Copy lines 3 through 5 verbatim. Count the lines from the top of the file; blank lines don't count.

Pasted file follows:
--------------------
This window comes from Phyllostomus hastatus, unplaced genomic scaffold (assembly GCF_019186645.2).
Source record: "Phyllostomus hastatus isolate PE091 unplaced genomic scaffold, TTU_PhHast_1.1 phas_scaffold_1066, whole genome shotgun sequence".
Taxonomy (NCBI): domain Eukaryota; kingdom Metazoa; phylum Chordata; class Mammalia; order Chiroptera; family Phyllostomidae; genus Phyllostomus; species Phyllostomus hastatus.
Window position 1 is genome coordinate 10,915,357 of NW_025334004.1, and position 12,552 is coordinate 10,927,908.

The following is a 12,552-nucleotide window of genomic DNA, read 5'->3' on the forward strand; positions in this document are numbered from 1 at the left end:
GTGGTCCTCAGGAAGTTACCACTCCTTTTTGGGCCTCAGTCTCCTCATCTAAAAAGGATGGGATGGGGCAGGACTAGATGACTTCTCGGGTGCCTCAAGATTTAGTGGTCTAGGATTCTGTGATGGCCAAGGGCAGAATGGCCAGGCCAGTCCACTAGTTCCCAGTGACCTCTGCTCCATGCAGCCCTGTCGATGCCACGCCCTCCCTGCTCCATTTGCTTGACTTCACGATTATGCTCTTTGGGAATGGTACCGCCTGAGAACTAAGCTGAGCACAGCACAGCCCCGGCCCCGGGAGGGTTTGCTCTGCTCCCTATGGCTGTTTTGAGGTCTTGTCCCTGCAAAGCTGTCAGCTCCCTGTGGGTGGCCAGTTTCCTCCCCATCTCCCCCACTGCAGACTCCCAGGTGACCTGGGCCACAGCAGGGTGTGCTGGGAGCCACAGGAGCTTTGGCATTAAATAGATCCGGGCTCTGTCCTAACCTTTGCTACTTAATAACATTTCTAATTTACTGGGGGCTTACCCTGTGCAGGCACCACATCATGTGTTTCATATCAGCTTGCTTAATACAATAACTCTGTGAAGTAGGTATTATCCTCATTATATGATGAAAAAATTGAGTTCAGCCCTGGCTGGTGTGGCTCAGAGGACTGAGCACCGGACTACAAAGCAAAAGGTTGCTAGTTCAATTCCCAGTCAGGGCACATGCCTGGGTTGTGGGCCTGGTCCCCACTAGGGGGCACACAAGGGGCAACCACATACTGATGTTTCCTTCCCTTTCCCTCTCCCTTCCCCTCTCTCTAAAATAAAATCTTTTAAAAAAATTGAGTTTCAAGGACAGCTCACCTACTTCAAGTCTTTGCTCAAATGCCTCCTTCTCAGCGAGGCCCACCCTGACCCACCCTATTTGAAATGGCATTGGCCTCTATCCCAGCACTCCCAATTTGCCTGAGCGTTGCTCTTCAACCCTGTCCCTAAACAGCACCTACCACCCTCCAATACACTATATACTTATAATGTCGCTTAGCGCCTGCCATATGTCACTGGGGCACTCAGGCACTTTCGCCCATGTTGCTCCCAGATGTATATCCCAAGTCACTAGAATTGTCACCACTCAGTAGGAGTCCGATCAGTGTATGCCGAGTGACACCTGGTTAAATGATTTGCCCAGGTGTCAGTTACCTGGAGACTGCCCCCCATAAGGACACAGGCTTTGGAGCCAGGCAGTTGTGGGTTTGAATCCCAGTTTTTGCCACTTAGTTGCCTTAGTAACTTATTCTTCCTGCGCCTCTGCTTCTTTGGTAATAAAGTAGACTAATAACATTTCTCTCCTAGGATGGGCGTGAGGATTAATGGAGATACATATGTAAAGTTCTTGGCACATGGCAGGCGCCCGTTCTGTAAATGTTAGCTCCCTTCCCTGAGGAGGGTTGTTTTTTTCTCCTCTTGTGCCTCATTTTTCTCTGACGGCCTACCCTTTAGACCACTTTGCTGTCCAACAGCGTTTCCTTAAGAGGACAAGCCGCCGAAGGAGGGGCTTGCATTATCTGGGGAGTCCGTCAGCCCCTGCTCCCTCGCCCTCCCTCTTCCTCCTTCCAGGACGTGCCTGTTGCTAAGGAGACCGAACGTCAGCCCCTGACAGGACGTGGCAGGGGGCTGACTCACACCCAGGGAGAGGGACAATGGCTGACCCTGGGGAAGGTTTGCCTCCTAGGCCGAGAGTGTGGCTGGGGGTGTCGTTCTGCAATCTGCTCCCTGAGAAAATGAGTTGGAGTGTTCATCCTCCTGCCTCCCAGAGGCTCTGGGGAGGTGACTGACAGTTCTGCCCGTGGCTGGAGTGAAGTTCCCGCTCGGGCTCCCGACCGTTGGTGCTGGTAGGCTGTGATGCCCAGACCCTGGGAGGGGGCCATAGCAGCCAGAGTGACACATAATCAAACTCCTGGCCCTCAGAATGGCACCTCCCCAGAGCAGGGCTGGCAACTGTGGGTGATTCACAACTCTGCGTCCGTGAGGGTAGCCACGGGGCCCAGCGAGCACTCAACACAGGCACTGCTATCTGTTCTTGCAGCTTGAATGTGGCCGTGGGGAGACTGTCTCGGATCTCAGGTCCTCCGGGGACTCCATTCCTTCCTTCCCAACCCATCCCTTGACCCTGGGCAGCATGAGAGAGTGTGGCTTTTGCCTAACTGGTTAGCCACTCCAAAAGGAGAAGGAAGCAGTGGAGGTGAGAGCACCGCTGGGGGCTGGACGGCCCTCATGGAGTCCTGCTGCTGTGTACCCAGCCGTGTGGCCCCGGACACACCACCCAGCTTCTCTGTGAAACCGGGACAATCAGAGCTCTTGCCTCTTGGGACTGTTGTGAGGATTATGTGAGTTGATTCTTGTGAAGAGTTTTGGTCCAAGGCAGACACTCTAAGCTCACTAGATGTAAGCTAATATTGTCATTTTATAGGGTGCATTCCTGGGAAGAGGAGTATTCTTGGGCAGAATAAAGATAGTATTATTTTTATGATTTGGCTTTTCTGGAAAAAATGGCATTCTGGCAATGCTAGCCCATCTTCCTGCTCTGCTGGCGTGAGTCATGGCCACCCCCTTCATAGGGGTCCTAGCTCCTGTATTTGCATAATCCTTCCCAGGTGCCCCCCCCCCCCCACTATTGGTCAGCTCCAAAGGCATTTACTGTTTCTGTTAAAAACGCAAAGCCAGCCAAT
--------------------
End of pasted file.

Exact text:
Taxonomy (NCBI): domain Eukaryota; kingdom Metazoa; phylum Chordata; class Mammalia; order Chiroptera; family Phyllostomidae; genus Phyllostomus; species Phyllostomus hastatus.
Window position 1 is genome coordinate 10,915,357 of NW_025334004.1, and position 12,552 is coordinate 10,927,908.

The following is a 12,552-nucleotide window of genomic DNA, read 5'->3' on the forward strand; positions in this document are numbered from 1 at the left end: